News

Industries

Companies

Jobs

Events

People

Video

Audio

Galleries

My Biz

Submit content

My Account

Advertise

Environmental Law Nigeria

Subscribe & Follow

#CannesLions

Advertise your job vacancies
    Search jobs

    Shell wins UK Supreme Court case on 2011 oil spill off Nigerian coast

    The UK Supreme Court ruled on Wednesday, 10 May, that it was too late for Nigerian claimants to sue two Shell subsidiaries over a 2011 offshore oil spill they say had a devastating long-term impact on the coastal area where they live.
    File photo: A view shows the Bonny oil terminal in the Niger delta in Port Harcourt, Nigeria 1 August 2018. Reuters/Ron Bousso/File Photo
    File photo: A view shows the Bonny oil terminal in the Niger delta in Port Harcourt, Nigeria 1 August 2018. Reuters/Ron Bousso/File Photo

    The case was one of a series of legal battles Shell has been fighting in London courts against residents of Nigeria's oil-producing Niger Delta, a region blighted by pollution, conflict and corruption related to the oil and gas industry.

    The action stemmed from the leakage of an estimated 40,000 barrels of crude oil on 20 December 2011, during the loading of an oil tanker at Shell's giant Bonga oil field, 120km off the coast of the delta.

    A group of 27,800 individuals and 457 communities have been trying to sue Shell, saying the resulting oil slick polluted their lands and waterways, damaging farming, fishing, drinking water, mangrove forests and religious shrines.

    But a panel of five Supreme Court justices unanimously upheld rulings by two lower courts that found they had brought their case after the expiry of a six-year legal deadline for taking action.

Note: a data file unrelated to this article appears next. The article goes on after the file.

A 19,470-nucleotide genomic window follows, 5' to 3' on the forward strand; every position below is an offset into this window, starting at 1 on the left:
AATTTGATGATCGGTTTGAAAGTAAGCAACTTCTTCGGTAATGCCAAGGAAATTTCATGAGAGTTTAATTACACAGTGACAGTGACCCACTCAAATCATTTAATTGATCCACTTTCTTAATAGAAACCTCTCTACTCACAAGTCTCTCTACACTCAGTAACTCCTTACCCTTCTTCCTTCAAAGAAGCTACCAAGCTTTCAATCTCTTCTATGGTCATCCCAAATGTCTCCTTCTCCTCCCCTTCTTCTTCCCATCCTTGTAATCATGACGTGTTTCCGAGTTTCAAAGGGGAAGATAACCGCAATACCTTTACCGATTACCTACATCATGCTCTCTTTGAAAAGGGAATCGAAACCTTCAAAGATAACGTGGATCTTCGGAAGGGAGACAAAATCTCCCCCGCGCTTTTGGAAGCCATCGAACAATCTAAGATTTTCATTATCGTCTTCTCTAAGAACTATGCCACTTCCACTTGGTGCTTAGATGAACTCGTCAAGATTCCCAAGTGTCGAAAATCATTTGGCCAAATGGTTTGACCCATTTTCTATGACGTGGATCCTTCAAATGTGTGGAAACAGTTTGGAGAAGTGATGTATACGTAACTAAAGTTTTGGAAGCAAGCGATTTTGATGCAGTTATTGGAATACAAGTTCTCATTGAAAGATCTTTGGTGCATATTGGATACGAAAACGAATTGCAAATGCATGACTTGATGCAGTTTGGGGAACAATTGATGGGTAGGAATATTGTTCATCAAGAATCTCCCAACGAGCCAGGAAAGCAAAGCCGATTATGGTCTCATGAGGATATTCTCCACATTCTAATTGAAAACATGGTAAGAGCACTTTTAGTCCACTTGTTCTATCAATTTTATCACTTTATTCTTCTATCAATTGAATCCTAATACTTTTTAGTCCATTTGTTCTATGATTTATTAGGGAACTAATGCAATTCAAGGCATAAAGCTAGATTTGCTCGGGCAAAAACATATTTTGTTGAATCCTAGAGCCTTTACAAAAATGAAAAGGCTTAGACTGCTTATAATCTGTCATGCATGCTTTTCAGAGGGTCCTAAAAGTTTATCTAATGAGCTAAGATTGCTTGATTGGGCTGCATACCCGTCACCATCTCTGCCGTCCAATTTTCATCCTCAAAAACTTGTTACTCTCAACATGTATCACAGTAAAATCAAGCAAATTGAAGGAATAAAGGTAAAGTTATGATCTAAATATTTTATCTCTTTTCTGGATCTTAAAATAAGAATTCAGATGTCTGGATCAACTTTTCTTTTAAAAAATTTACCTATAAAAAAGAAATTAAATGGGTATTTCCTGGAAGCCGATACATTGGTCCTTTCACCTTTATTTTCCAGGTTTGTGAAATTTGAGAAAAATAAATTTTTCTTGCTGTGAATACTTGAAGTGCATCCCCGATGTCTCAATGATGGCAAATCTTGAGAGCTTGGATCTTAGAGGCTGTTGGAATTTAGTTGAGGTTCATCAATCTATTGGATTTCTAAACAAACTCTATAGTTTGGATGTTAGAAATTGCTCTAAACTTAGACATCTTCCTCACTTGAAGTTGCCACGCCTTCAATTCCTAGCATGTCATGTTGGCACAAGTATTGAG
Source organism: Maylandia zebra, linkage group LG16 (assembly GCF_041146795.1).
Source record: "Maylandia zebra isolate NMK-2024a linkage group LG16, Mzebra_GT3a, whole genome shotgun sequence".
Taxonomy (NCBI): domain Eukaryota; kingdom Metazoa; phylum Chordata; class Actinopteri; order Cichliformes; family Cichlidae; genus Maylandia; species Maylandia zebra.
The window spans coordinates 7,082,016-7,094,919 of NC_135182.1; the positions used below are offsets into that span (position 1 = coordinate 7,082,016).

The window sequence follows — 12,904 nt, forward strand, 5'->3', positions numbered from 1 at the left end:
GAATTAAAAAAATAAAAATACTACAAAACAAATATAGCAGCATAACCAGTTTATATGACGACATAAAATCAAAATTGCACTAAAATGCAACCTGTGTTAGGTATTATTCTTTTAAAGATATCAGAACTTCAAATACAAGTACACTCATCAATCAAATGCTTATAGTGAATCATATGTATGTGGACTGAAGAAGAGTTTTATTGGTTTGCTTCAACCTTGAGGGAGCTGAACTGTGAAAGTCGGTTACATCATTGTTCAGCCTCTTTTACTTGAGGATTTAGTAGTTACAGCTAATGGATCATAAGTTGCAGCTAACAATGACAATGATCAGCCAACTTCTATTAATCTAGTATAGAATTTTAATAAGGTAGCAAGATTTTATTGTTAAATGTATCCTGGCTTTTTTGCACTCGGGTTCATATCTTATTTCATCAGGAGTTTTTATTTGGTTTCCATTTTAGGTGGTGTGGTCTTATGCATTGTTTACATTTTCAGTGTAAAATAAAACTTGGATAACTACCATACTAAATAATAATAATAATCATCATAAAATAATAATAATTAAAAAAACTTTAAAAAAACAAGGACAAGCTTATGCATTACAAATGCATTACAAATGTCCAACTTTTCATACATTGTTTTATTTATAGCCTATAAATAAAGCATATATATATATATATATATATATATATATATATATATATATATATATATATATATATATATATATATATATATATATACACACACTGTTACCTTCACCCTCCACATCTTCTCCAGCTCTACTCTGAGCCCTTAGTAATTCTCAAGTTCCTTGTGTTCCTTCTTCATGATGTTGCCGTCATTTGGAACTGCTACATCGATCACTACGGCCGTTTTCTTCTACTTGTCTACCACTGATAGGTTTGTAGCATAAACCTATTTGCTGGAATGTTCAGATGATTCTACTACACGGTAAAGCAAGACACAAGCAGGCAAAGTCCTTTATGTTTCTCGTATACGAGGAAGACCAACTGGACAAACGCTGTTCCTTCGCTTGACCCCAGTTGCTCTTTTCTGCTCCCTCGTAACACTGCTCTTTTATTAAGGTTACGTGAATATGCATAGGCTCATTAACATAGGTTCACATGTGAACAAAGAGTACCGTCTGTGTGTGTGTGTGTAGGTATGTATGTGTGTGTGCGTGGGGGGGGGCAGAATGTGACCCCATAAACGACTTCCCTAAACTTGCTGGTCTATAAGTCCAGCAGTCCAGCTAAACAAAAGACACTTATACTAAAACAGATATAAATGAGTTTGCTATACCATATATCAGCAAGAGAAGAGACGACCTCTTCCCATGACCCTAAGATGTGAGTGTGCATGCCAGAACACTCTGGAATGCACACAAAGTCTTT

The claimants' lawyers had argued that the ongoing consequences of the pollution represented a "continuing nuisance", a type of civil tort, which would have meant the deadline did not apply.

    "The Supreme Court rejects the claimants' submission. There was no continuing nuisance in this case," said justice Andrew Burrows, delivering the ruling.

    Shell had disputed the claimants' allegations, saying the Bonga spill did not impact the shoreline. The court did not rule on the disputed facts as it was seeking only to decide the legal point about nuisance.

    Just two Nigerian citizens were appellants in the Supreme Court case, but the ruling will also apply to the thousands of other claimants.

    Shell said the Supreme Court ruling had brought to an end all legal claims in English courts related to the spill.

    "While the 2011 Bonga spill was highly regrettable, it was swiftly contained and cleaned up offshore," a Shell spokesperson said.

    A lawyer for the Nigerian appellants did not immediately respond to an email requesting comment.

    The Supreme Court has previously ruled against Shell in another case involving pollution in the Niger Delta. In February 2021, it allowed a group of 42,500 farmers and fishermen from the Ogale and Bille communities to sue Shell over spills, and that case is currently going through the High Court.

    In a separate case, Shell agreed in 2015 after a protracted legal battle in London to pay out £55m ($70m) to the delta's Bodo community in compensation for two spills.

    ($1 = £0.7923)

    Source: Reuters

    Reuters, the news and media division of Thomson Reuters, is the world's largest multimedia news provider, reaching billions of people worldwide every day.

    Go to: https://www.reuters.com/

    About Estelle Shirbon

    Reporting by Estelle Shirbon; editing by Alexander Winning and Christina Fincher
    Let's do Biz